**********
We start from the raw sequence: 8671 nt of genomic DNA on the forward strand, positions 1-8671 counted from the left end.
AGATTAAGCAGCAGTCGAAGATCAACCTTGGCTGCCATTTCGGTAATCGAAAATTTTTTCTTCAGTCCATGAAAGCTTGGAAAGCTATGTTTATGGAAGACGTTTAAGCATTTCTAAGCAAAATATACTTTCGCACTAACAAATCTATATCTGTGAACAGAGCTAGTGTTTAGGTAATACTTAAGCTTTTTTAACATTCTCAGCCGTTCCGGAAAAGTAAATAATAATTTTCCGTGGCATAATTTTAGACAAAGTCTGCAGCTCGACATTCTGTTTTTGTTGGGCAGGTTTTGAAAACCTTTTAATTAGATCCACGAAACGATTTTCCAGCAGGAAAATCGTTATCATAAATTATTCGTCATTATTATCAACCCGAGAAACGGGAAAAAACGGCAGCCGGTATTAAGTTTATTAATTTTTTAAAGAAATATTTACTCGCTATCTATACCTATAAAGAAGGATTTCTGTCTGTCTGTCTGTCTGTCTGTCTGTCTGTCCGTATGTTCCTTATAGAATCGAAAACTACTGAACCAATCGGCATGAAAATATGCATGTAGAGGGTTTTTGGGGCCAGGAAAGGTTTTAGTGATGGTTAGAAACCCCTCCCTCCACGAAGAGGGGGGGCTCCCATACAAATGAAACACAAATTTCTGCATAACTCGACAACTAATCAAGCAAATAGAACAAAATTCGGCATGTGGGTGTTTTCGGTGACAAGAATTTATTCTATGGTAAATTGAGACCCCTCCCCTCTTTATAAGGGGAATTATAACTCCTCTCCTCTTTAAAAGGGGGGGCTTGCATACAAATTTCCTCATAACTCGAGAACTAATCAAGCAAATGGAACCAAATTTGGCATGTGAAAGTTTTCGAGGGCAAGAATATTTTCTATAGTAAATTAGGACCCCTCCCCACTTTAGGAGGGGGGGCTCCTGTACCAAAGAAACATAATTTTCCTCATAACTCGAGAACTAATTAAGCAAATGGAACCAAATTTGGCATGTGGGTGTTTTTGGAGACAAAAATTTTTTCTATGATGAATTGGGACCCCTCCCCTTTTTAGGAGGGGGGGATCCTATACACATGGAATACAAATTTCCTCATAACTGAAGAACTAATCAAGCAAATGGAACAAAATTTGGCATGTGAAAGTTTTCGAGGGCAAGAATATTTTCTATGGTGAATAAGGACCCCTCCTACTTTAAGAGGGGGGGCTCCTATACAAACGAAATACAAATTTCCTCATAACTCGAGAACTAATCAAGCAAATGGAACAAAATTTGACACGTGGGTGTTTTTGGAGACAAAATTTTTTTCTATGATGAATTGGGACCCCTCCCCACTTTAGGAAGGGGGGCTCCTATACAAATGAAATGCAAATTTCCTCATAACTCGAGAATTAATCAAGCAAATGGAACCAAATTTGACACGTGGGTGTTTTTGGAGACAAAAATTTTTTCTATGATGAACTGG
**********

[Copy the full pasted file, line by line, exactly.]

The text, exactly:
We start from the raw sequence: 8671 nt of genomic DNA on the forward strand, positions 1-8671 counted from the left end.
AGATTAAGCAGCAGTCGAAGATCAACCTTGGCTGCCATTTCGGTAATCGAAAATTTTTTCTTCAGTCCATGAAAGCTTGGAAAGCTATGTTTATGGAAGACGTTTAAGCATTTCTAAGCAAAATATACTTTCGCACTAACAAATCTATATCTGTGAACAGAGCTAGTGTTTAGGTAATACTTAAGCTTTTTTAACATTCTCAGCCGTTCCGGAAAAGTAAATAATAATTTTCCGTGGCATAATTTTAGACAAAGTCTGCAGCTCGACATTCTGTTTTTGTTGGGCAGGTTTTGAAAACCTTTTAATTAGATCCACGAAACGATTTTCCAGCAGGAAAATCGTTATCATAAATTATTCGTCATTATTATCAACCCGAGAAACGGGAAAAAACGGCAGCCGGTATTAAGTTTATTAATTTTTTAAAGAAATATTTACTCGCTATCTATACCTATAAAGAAGGATTTCTGTCTGTCTGTCTGTCTGTCTGTCTGTCTGTCCGTATGTTCCTTATAGAATCGAAAACTACTGAACCAATCGGCATGAAAATATGCATGTAGAGGGTTTTTGGGGCCAGGAAAGGTTTTAGTGATGGTTAGAAACCCCTCCCTCCACGAAGAGGGGGGGCTCCCATACAAATGAAACACAAATTTCTGCATAACTCGACAACTAATCAAGCAAATAGAACAAAATTCGGCATGTGGGTGTTTTCGGTGACAAGAATTTATTCTATGGTAAATTGAGACCCCTCCCCTCTTTATAAGGGGAATTATAACTCCTCTCCTCTTTAAAAGGGGGGGCTTGCATACAAATTTCCTCATAACTCGAGAACTAATCAAGCAAATGGAACCAAATTTGGCATGTGAAAGTTTTCGAGGGCAAGAATATTTTCTATAGTAAATTAGGACCCCTCCCCACTTTAGGAGGGGGGGCTCCTGTACCAAAGAAACATAATTTTCCTCATAACTCGAGAACTAATTAAGCAAATGGAACCAAATTTGGCATGTGGGTGTTTTTGGAGACAAAAATTTTTTCTATGATGAATTGGGACCCCTCCCCTTTTTAGGAGGGGGGGATCCTATACACATGGAATACAAATTTCCTCATAACTGAAGAACTAATCAAGCAAATGGAACAAAATTTGGCATGTGAAAGTTTTCGAGGGCAAGAATATTTTCTATGGTGAATAAGGACCCCTCCTACTTTAAGAGGGGGGGCTCCTATACAAACGAAATACAAATTTCCTCATAACTCGAGAACTAATCAAGCAAATGGAACAAAATTTGACACGTGGGTGTTTTTGGAGACAAAATTTTTTTCTATGATGAATTGGGACCCCTCCCCACTTTAGGAAGGGGGGCTCCTATACAAATGAAATGCAAATTTCCTCATAACTCGAGAATTAATCAAGCAAATGGAACCAAATTTGACACGTGGGTGTTTTTGGAGACAAAAATTTTTTCTATGATGAACTGG